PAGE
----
STC has been busy conducting mock audits and operational gap analysis lately. These typically begin with an opening interview in which we discuss the schedule of events, our methodology, and the types of violations and operational gaps for which STC is investigating. There’s usually a back-and-forth in which the carrier will lead us to concerns they have while touting the progress they’ve made. This “progress” almost always includes the adoption of some new technology or service. Safety directors beam about their progressive adoption of proven safety tools and are eager to discuss in detail the many benefits the technology or service provides.
All too often, however, the investigation uncovers many of the violations or poor behaviors the technology or service is designed to mitigate or eliminate. The safety director is, undoubtedly, confounded.
STC is a big proponent of using data and technology to improve compliance and safety but warns motor carriers to not be distracted by shiny objects. Implementing these systems and technologies take careful and deliberate planning. Programs, policies and procedures need to be drafted, socialized and implemented. They need to be properly communicated and responsible parties need to be empowered to succeed and be held accountable for failures. Properly implementing these programs often take additional staffing or an adjustment of current staffing priorities. Failing to do this necessary planning often makes things worse, not better.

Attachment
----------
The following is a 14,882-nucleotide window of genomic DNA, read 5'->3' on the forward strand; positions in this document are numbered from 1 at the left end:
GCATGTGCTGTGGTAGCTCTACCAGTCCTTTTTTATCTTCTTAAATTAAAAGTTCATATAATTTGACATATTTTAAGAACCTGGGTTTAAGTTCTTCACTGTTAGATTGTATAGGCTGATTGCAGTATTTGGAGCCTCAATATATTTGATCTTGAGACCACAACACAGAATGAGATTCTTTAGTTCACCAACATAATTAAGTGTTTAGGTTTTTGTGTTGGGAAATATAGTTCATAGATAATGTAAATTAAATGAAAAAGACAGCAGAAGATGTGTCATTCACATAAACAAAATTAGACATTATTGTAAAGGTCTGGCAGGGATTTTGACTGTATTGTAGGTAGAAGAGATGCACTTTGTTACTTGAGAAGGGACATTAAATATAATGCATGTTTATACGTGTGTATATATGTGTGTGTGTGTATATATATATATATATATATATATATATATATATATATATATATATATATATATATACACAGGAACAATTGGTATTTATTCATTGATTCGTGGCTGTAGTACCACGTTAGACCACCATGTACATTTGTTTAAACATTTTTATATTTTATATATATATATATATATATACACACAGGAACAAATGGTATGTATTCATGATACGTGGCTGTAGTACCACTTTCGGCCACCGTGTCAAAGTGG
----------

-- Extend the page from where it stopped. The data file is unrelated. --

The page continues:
There has been a lot of innovation in the safety and compliance space in the last several years and STC has been pleased that so many committed fleets have adopted these tools in hopes of improved safety. But adoption means more than adding new shiny objects to trucks or in the back office. As the old saying goes “prior planning prevents poor performance.”